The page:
Words Recalled Data Example (Chapter 16a)

Data Prep

Let’s start with an example of a situation where a mixed ANOVA helps us see patterns that we otherwise miss. To do so, let’s start our R code the same way we usually do, with loading our libraries.

library(tidyverse)
library(furniture)
library(haven)
library(afex)

I input the data as a tribble which saves it as a data.frame and then cleaned up a few of the important variables.

d <- tibble::tribble(
  ~ID, ~depression, ~word_type, ~words_recalled,
    1,           0,          1,              20,
    2,           0,          1,              16,
    3,           0,          1,               8,
    4,           1,          1,              17,
    5,           1,          1,              15,
    6,           1,          1,              10,
    1,           0,          2,              21,
    2,           0,          2,              18,
    3,           0,          2,               7,
    4,           1,          2,              15,
    5,           1,          2,              10,
    6,           1,          2,               4,
    1,           0,          3,              17,
    2,           0,          3,              11,
    3,           0,          3,               4,
    4,           1,          3,              18,
    5,           1,          3,              13,
    6,           1,          3,              10) %>%
  mutate(depression = factor(depression, 
                             labels = c("Not Depressed",
                                        "Depressed"))) %>%
  mutate(word_type = factor(word_type,
                            labels = c("Neutral", "Positive", "Negative")))
d

One-Way RM ANOVA

First, let’s ignore the depression variable and just look at the repeated measures. We do this by using afex::aov_4() and then the summary() functions as shown below.

oneway <- d %>%
  afex::aov_4(words_recalled ~ 1 + (word_type|ID),
              data = .)
summary(oneway)
## 
## Univariate Type III Repeated-Measures ANOVA Assuming Sphericity
## 
##              Sum Sq num Df Error SS den Df F value   Pr(>F)   
## (Intercept) 3042.00      1   381.33      5 39.8864 0.001466 **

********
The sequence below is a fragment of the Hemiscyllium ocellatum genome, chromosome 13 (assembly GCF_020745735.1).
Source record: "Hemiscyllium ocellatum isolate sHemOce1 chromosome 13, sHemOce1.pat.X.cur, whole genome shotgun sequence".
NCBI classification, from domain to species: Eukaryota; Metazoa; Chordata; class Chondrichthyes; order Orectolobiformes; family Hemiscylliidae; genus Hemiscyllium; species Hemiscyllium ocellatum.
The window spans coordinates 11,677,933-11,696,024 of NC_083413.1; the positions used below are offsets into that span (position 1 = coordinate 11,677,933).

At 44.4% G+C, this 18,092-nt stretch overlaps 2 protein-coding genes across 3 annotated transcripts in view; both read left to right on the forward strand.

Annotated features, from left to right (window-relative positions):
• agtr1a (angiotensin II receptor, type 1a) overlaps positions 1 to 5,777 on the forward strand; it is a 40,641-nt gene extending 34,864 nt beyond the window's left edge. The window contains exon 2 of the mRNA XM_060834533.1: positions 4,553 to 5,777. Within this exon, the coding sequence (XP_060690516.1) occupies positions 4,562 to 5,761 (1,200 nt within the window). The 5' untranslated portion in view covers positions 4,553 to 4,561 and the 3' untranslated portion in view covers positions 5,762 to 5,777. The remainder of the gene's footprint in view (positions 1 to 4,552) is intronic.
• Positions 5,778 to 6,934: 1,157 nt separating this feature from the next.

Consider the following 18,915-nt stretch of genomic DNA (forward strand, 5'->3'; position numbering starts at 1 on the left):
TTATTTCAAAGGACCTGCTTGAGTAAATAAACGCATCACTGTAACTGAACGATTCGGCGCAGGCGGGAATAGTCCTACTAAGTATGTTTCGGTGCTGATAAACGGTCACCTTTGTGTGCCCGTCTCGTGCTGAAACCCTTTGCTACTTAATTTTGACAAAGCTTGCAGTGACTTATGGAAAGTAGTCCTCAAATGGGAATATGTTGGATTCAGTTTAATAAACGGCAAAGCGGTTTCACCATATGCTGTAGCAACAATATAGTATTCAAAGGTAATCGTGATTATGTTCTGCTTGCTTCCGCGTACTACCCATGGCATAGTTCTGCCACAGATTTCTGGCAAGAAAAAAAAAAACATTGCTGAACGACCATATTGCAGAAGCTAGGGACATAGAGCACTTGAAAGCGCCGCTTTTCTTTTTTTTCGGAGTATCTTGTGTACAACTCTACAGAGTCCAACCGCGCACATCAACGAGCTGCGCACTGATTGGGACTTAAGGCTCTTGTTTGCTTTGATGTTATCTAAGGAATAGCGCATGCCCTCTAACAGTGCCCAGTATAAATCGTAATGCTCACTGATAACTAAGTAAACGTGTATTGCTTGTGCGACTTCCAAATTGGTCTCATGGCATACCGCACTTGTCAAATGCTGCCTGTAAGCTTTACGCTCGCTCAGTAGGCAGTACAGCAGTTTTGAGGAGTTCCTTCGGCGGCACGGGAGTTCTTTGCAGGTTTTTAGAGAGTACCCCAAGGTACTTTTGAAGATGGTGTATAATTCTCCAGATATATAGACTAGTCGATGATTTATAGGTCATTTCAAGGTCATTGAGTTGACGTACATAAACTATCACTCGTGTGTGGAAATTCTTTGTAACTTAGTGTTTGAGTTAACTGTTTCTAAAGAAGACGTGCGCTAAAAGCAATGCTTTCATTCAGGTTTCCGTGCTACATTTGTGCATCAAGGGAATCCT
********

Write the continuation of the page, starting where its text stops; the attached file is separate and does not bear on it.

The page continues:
## word_type     16.33      2    68.33     10  1.1951 0.342453   
## ---
## Signif. codes:  0 '***' 0.001 '**' 0.01 '*' 0.05 '.' 0.1 ' ' 1
## 
## 
## Mauchly Tests for Sphericity
## 
##           Test statistic  p-value
## word_type         0.2134 0.045538
## 
## 
## Greenhouse-Geisser and Huynh-Feldt Corrections
##  for Departure from Sphericity
## 
##            GG eps Pr(>F[GG])
## word_type 0.55972     0.3282
## 
##              HF eps Pr(>F[HF])
## word_type 0.6077293  0.3309148

Here, we see a number of pieces of information, including the sums of squares, F-statistic, and p-value. The p-value suggests that there is not an effect of word_type here (p = .342).

Let’s plot this using a spaghetti plot.

d %>%
  ggplot(aes(word_type, words_recalled, group = ID)) +
    geom_line() +
    geom_point()

But we wonder if depression has an effect on the number of words recalled, and it may interact with word_type. Let’s see what that looks like.

d %>%
  ggplot(aes(word_type, words_recalled, group = ID, 
             color = depression, 
             shape = depression, 
             linetype = depression)) +
    geom_line() +
    geom_point() +
    facet_wrap(~depression)

Definitely looks like the effect of word_type depends on whether the individual has depression or not. To add a between subjects factor to a repeated measures ANOVA, we are now doing mixed ANOVA (both between and within subjects factors).

Mixed ANOVA

To run a mixed ANOVA, use afex::aov_4() and then the summary() functions again but this type with the between subjects factor included.

mixed_anova <- d %>%
  afex::aov_4(words_recalled ~ depression + (word_type|ID),
              data = .)
## Contrasts set to contr.sum for the following variables: depression
summary(mixed_anova)
## Warning in summary.Anova.mlm(object$Anova, multivariate = FALSE): HF eps >
## 1 treated as 1
## 
## Univariate Type III Repeated-Measures ANOVA Assuming Sphericity
## 
##                       Sum Sq num Df Error SS den Df F value    Pr(>F)    
## (Intercept)          3042.00      1   375.78      4 32.3808 0.0047104 ** 
## depression              5.56      1   375.78      4  0.0591 0.8198275    
## word_type              16.33      2    11.56      8  5.6538 0.0294740 *  
## depression:word_type   56.78      2    11.56      8 19.6538 0.0008178 ***
## ---
## Signif. codes:  0 '***' 0.001 '**' 0.01 '*' 0.05 '.' 0.1 ' ' 1
## 
## 
## Mauchly Tests for Sphericity
## 
##                      Test statistic p-value
## word_type                   0.81657 0.73788
## depression:word_type        0.81657 0.73788
## 
## 
## Greenhouse-Geisser and Huynh-Feldt Corrections
##  for Departure from Sphericity
## 
##                      GG eps Pr(>F[GG])   
## word_type             0.845    0.03934 * 
## depression:word_type  0.845    0.00183 **
## ---
## Signif. codes:  0 '***' 0.001 '**' 0.01 '*' 0.05 '.' 0.1 ' ' 1
## 
##                        HF eps   Pr(>F[HF])
## word_type            1.396104 0.0294739587
## depression:word_type 1.396104 0.0008177732

The output provides us with a clear significant interaction shown in the first table. Our previous plot helps illustrate what this interaction is telling us about the patterns. However, it is often useful to show what the groups are doing, not the individuals (especially if your sample size is larger than 20). To do that, we can use:

mixed_anova %>%
  emmeans::emmip(depression ~ word_type)